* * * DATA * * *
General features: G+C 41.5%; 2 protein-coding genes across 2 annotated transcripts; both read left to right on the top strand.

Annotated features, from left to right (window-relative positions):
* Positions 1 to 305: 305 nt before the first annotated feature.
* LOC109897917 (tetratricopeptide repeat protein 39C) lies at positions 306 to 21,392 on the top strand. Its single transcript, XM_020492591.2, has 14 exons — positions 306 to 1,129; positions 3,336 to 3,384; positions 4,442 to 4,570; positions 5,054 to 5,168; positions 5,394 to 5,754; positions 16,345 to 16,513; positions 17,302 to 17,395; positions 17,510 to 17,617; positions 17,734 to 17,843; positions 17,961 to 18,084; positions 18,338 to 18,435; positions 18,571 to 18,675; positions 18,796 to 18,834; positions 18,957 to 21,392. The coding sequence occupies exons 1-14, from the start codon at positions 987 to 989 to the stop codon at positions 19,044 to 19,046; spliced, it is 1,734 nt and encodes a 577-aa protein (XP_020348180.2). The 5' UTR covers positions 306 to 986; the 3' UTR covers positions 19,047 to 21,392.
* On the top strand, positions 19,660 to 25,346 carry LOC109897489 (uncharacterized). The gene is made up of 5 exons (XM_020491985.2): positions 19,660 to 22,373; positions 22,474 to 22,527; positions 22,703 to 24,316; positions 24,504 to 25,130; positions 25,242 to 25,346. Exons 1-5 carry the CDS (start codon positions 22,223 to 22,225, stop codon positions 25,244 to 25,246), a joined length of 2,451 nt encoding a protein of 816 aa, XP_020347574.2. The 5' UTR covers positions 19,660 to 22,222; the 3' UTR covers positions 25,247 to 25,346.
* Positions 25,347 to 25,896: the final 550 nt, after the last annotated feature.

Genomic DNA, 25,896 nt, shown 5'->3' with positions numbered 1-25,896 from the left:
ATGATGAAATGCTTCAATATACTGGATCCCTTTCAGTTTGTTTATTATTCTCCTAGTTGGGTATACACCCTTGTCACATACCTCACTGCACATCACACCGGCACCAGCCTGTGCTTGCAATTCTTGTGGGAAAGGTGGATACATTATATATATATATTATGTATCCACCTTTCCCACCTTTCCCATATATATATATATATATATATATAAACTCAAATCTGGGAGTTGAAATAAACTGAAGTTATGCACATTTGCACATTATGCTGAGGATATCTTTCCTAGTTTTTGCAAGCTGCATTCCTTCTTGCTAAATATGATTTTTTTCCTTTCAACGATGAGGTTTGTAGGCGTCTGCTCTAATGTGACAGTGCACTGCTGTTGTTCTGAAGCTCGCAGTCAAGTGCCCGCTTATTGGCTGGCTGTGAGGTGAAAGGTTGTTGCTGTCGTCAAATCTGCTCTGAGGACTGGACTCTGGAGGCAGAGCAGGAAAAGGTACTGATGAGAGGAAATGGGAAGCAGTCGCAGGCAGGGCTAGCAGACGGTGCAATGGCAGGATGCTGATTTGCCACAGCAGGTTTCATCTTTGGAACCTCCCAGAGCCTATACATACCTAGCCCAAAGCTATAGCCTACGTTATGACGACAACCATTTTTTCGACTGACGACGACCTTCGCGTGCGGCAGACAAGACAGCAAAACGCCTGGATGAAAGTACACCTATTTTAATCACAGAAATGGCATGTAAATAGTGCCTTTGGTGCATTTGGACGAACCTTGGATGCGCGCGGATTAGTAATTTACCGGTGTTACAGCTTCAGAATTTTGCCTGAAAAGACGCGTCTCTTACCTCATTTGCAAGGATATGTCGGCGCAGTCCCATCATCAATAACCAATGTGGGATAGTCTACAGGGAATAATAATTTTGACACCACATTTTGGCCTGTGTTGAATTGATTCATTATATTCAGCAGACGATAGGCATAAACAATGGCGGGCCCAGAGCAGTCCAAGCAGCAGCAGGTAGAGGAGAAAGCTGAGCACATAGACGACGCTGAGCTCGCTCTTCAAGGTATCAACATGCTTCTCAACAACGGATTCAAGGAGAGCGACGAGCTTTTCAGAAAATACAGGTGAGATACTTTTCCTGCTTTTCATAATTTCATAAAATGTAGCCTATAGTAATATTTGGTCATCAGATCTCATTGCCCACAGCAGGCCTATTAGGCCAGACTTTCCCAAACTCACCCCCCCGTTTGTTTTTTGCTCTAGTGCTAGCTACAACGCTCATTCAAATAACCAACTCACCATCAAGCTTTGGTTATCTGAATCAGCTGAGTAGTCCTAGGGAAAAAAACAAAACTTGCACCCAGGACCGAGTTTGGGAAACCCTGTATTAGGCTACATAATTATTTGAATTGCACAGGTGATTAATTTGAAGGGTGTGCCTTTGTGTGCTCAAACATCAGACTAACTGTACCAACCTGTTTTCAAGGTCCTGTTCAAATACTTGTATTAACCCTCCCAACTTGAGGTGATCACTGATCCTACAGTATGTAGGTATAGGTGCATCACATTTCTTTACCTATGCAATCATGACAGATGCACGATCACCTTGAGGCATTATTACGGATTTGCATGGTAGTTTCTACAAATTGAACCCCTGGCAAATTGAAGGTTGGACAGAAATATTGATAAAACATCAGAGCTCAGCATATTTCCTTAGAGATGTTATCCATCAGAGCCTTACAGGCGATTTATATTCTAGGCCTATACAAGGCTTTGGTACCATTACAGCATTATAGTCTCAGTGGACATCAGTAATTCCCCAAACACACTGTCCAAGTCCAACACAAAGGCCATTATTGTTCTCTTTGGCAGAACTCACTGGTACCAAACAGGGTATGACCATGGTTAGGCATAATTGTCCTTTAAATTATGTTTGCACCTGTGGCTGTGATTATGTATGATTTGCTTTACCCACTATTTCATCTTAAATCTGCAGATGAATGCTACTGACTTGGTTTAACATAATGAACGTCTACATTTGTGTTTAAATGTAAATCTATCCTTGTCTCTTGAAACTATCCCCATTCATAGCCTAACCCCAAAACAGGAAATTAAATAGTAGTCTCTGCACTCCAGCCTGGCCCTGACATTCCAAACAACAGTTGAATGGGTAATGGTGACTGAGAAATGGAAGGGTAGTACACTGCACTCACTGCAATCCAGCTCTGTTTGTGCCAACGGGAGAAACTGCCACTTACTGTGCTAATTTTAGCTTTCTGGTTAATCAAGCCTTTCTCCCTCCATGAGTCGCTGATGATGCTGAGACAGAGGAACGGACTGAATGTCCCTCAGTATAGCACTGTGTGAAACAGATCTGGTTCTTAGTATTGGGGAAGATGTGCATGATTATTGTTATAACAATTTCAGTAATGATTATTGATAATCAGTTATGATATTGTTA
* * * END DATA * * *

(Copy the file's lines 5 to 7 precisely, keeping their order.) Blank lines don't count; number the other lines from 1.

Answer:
* On the top strand, positions 19,660 to 25,346 carry LOC109897489 (uncharacterized). The gene is made up of 5 exons (XM_020491985.2): positions 19,660 to 22,373; positions 22,474 to 22,527; positions 22,703 to 24,316; positions 24,504 to 25,130; positions 25,242 to 25,346. Exons 1-5 carry the CDS (start codon positions 22,223 to 22,225, stop codon positions 25,244 to 25,246), a joined length of 2,451 nt encoding a protein of 816 aa, XP_020347574.2. The 5' UTR covers positions 19,660 to 22,222; the 3' UTR covers positions 25,247 to 25,346.
* Positions 25,347 to 25,896: the final 550 nt, after the last annotated feature.

Genomic DNA, 25,896 nt, shown 5'->3' with positions numbered 1-25,896 from the left: